Mats has yet another couple of pedals on the drawing board, but he thinks it is still too early to disclose details about them.

–They have to be tested and tried, and we have to be sure that the components available will work all the way and also be available for a long time to come.

The most successful and most sold EBS amp, the HD350, launched in 2001, was EBS´ answer to an increasing demand for a middle range alternative. It immediately became popular among professionals such as Marcus Miller and used the amp concept from the previous combo amps, but in an amp head package with an additional drive module, a tube emulator that later became the MultiDrive pedal. Recently, an updated version of this amp was launched as the HD360.

But Mats does not only design amps and pedals, he is also the man behind the EBS speaker cabinets. And speaker cabinet design is an art unto itself.

–The crucial component is the loudspeaker element. And once you have found a good speaker, the secret is in designing a cabinet that makes it sound good. A good speaker does not in itself mean that the cabinet will sound good. You have to carefully calculate parameters such as sensitivity, frequency range, and the ability to withstand high power, especially power peaks. Our most popular cabinet is the ProLine 410, which came in the late Nineties and basically looks the same now as it did then, says Mats.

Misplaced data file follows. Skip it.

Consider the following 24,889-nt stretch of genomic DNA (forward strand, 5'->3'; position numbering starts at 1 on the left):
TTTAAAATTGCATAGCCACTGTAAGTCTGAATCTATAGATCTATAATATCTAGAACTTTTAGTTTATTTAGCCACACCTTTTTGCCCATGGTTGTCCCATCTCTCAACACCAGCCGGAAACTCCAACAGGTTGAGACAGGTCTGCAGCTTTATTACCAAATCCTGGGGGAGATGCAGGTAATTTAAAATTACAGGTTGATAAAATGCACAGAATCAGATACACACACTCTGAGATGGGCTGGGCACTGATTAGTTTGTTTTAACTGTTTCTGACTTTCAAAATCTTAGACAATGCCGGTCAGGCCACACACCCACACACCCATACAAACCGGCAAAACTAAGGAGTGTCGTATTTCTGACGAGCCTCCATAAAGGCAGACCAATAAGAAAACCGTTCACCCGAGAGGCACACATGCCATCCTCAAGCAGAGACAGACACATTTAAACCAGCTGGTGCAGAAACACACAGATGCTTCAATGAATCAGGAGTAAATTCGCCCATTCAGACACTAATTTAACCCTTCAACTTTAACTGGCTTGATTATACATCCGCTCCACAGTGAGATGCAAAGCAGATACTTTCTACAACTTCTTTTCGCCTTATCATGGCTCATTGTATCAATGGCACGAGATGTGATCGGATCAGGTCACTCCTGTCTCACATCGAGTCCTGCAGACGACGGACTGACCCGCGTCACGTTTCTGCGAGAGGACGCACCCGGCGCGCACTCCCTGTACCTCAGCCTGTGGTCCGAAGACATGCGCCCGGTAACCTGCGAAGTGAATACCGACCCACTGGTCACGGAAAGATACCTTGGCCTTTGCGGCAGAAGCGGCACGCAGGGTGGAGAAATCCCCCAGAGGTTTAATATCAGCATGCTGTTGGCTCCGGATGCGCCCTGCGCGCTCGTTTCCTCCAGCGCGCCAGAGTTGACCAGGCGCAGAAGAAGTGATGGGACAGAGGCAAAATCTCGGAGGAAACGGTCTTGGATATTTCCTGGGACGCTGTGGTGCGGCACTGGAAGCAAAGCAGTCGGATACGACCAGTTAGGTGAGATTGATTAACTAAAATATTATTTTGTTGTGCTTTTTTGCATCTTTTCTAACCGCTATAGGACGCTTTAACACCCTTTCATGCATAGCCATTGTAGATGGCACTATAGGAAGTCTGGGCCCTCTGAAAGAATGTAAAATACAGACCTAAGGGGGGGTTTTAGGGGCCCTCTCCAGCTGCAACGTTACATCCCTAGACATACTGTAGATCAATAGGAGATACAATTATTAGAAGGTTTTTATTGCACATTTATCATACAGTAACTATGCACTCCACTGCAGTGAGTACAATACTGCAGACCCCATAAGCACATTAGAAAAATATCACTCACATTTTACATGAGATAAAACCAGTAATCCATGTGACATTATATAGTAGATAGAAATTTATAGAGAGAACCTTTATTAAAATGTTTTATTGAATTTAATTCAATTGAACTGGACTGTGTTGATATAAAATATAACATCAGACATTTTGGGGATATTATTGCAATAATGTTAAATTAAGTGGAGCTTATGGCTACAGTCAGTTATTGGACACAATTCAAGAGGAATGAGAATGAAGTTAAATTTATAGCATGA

The latest EBS amp, the lightweight, Reidmar head, marks another step in EBS amp designs. (Reidmar is an evil midget in Nordic mythology – you can see a clear name line here…) –I think of it as a successful compromise, with an analog preamp based on the HD360 concept, with a digital Class D power stage. It took us some time to make the Class D amp behave in the way we wanted it to. A problem with many digital lightweight amps is their tendency to clip on high sound volumes. Some manufacturers have solved the problem by including an automatic limiter, which makes the sound compressed. The secret is to make the power amp perform linear, Mats says.